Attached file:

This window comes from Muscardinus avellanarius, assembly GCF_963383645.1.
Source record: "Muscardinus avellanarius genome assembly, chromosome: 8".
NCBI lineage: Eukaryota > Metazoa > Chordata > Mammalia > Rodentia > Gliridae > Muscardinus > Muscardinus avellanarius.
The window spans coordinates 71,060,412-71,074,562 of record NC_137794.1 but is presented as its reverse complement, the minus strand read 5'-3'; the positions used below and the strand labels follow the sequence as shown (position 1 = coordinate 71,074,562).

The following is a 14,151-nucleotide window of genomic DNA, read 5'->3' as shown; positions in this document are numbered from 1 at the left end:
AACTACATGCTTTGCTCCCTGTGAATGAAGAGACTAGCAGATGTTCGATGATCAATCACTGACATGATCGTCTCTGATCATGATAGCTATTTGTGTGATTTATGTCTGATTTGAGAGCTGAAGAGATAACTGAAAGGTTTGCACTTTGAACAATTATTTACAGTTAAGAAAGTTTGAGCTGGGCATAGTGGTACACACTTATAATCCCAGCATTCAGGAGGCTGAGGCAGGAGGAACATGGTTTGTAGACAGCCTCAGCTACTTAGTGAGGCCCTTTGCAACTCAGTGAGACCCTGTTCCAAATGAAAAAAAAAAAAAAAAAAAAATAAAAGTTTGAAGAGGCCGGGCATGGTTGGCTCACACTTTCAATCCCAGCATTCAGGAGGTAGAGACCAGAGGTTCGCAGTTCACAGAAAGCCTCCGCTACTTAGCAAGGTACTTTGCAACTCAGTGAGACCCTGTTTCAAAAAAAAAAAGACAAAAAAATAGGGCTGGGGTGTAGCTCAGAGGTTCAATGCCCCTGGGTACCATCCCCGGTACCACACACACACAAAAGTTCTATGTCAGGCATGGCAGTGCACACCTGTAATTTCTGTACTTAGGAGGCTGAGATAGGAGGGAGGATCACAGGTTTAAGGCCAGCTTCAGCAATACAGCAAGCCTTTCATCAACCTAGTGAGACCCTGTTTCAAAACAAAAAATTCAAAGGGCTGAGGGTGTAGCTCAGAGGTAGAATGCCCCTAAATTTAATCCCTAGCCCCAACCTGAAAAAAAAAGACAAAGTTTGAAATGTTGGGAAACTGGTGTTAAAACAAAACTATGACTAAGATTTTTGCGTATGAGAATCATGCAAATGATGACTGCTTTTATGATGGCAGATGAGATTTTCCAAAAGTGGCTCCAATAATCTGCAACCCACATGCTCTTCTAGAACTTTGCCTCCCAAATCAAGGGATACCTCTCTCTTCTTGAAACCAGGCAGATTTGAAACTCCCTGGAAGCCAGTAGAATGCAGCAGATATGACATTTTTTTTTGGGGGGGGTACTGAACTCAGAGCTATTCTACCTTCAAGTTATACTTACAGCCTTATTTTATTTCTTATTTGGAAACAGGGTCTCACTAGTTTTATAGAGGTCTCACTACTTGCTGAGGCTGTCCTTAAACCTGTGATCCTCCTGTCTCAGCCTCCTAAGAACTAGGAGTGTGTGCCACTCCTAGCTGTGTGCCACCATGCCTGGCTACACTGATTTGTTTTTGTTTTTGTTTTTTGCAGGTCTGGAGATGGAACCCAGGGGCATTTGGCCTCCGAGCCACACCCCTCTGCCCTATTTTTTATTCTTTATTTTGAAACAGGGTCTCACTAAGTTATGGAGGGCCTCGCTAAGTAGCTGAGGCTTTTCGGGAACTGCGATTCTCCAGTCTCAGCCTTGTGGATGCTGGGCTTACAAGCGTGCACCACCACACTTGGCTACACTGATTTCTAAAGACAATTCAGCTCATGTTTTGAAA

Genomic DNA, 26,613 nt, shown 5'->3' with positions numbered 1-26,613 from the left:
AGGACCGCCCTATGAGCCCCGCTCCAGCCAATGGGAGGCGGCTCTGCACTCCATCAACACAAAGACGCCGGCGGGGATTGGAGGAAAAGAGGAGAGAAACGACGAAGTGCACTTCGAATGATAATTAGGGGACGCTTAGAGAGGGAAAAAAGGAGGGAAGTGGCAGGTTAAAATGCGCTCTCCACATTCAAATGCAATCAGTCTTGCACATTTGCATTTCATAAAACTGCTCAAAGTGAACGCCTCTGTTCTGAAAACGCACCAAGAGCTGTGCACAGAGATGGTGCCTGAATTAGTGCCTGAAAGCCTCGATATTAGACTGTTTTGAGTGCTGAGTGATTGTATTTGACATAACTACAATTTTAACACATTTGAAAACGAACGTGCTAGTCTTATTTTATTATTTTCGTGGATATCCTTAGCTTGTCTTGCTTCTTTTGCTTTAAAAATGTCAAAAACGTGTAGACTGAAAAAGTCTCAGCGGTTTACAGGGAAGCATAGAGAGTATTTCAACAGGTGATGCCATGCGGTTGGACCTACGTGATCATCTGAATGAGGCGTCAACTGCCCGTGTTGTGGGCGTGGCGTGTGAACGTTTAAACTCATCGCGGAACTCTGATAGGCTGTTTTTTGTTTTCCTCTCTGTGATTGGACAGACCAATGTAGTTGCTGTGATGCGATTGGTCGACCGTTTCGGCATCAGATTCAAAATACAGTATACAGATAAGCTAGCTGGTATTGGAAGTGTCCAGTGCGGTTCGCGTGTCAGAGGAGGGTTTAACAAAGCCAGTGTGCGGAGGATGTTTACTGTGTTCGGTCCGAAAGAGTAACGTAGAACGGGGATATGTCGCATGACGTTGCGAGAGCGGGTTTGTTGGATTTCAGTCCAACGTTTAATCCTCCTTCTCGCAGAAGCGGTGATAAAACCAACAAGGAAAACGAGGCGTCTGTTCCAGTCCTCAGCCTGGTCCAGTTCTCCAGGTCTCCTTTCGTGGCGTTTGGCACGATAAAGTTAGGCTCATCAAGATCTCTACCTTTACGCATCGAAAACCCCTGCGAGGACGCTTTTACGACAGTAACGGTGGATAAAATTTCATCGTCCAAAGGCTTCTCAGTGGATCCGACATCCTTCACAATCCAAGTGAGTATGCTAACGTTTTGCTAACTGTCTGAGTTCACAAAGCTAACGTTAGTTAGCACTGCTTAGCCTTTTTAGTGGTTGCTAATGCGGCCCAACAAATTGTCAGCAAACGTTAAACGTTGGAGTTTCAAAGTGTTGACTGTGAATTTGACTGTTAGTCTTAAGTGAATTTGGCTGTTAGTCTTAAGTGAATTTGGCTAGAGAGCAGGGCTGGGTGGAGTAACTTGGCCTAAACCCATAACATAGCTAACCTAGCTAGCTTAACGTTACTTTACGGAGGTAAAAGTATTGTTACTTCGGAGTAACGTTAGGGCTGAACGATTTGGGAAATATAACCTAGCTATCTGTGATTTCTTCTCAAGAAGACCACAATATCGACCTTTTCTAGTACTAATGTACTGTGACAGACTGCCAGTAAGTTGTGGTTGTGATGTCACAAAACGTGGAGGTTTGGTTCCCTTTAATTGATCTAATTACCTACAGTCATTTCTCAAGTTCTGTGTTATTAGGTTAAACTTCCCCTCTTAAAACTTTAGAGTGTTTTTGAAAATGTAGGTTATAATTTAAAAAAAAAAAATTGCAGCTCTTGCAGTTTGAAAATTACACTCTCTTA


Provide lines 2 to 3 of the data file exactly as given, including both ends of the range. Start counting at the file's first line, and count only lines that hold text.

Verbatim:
Source record: "Muscardinus avellanarius genome assembly, chromosome: 8".
NCBI lineage: Eukaryota > Metazoa > Chordata > Mammalia > Rodentia > Gliridae > Muscardinus > Muscardinus avellanarius.